The saga over incompatible platform height continues. Caltrain staff has given a preview of what the new bilevel commuter trains may look like. The design is as bad as feared:
Other blogs have already reported on problems this will cause for wheelchair and bike access, so I won’t go into that here. The really big issue that I have not seen mentioned is the dwell time.
Note how the high door would probably only be half-width. That is because having 4 wide doors reduces the structural integrity of the railcar. This will double the dwell time at the Transbay Terminal, and other busy stations. By comparison, BART’s next-generation railcars will have 3 double doors.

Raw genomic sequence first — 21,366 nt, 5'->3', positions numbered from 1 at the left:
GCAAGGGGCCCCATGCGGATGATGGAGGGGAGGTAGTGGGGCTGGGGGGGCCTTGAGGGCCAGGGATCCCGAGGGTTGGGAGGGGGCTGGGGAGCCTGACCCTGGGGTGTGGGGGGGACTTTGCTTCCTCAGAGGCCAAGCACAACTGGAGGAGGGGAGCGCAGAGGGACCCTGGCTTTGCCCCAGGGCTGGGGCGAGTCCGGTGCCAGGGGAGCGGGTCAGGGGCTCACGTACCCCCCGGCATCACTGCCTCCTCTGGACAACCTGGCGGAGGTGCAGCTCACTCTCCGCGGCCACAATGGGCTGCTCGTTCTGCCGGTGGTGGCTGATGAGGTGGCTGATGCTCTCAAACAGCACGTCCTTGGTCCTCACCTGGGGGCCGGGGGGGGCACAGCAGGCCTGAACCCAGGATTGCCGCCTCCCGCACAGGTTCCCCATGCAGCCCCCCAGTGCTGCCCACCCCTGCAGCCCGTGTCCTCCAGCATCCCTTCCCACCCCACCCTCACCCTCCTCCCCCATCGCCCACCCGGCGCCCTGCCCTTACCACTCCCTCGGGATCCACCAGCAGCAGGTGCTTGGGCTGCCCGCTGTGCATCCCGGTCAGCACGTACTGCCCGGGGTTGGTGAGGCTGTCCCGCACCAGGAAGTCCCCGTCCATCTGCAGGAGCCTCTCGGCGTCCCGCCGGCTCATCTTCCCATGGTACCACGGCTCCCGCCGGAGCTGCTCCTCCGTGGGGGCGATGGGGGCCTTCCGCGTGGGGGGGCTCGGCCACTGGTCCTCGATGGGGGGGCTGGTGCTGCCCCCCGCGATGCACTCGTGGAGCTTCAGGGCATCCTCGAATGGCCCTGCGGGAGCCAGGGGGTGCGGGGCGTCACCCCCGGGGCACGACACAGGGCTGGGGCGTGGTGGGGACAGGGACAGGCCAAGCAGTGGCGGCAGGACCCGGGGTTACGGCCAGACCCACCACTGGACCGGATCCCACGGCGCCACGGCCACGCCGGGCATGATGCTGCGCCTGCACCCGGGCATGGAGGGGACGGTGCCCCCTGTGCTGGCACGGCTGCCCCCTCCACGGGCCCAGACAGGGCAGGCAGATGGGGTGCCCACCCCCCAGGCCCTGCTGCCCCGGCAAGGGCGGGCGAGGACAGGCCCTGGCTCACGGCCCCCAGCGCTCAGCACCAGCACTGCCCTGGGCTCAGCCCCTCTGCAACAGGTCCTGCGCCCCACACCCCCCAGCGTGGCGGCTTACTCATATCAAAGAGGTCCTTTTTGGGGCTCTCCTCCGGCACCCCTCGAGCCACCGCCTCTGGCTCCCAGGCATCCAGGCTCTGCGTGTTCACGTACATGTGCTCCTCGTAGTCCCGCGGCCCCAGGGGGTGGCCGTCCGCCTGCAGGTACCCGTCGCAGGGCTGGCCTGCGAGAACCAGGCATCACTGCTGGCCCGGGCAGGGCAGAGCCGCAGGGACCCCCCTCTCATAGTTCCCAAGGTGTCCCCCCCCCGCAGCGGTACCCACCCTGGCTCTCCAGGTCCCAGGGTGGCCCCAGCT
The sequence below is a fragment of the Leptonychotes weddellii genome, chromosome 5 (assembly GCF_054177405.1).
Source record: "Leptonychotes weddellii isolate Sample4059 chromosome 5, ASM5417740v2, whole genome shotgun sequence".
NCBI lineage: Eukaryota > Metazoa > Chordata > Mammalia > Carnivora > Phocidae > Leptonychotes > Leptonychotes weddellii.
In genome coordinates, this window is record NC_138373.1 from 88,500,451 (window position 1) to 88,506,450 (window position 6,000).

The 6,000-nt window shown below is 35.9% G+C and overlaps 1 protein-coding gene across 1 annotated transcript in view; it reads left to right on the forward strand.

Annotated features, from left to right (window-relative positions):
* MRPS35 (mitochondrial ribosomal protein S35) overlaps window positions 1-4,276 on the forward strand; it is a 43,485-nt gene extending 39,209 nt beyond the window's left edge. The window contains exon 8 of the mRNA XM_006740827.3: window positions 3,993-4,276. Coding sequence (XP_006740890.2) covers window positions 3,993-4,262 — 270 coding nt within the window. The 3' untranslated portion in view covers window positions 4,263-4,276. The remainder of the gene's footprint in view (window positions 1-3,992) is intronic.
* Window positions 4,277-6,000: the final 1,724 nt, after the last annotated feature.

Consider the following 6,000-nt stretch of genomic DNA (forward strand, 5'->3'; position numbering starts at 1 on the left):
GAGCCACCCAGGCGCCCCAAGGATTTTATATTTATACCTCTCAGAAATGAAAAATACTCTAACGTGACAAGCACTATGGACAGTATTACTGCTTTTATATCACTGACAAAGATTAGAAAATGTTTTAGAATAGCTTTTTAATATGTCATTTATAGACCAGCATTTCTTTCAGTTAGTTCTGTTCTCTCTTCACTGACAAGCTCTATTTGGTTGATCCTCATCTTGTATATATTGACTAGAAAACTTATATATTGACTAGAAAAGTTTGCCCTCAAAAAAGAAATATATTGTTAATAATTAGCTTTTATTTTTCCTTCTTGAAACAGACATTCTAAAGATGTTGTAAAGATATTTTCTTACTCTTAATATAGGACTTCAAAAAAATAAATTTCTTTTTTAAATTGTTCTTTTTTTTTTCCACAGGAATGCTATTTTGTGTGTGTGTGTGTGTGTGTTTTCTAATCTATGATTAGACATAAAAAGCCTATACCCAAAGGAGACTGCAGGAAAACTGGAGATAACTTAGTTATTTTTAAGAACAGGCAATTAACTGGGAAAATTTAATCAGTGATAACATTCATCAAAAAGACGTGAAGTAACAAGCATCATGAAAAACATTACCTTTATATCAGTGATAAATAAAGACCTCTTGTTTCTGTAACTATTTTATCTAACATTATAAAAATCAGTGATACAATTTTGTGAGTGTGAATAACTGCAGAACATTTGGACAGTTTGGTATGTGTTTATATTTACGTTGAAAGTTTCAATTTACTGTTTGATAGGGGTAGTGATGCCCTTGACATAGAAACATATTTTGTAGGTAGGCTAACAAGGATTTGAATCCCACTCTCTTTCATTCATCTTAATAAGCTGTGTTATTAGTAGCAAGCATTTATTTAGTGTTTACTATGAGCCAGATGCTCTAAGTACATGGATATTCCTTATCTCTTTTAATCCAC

The constricted vestibule area also doesn’t help matters. Though if there is one silver lining, the crowded vestibule space precludes having on-board bathrooms — which is probably why staff wants to eliminate all the ADA bathrooms.
The thing is that “blending” commuter and high-speed rail isn’t exactly a new concept. It is done all over the world, and I struggle to find even one example where an agency took this approach for shared platform access. Well ok, there is one example: NJT and Acela — but that just goes to prove the point.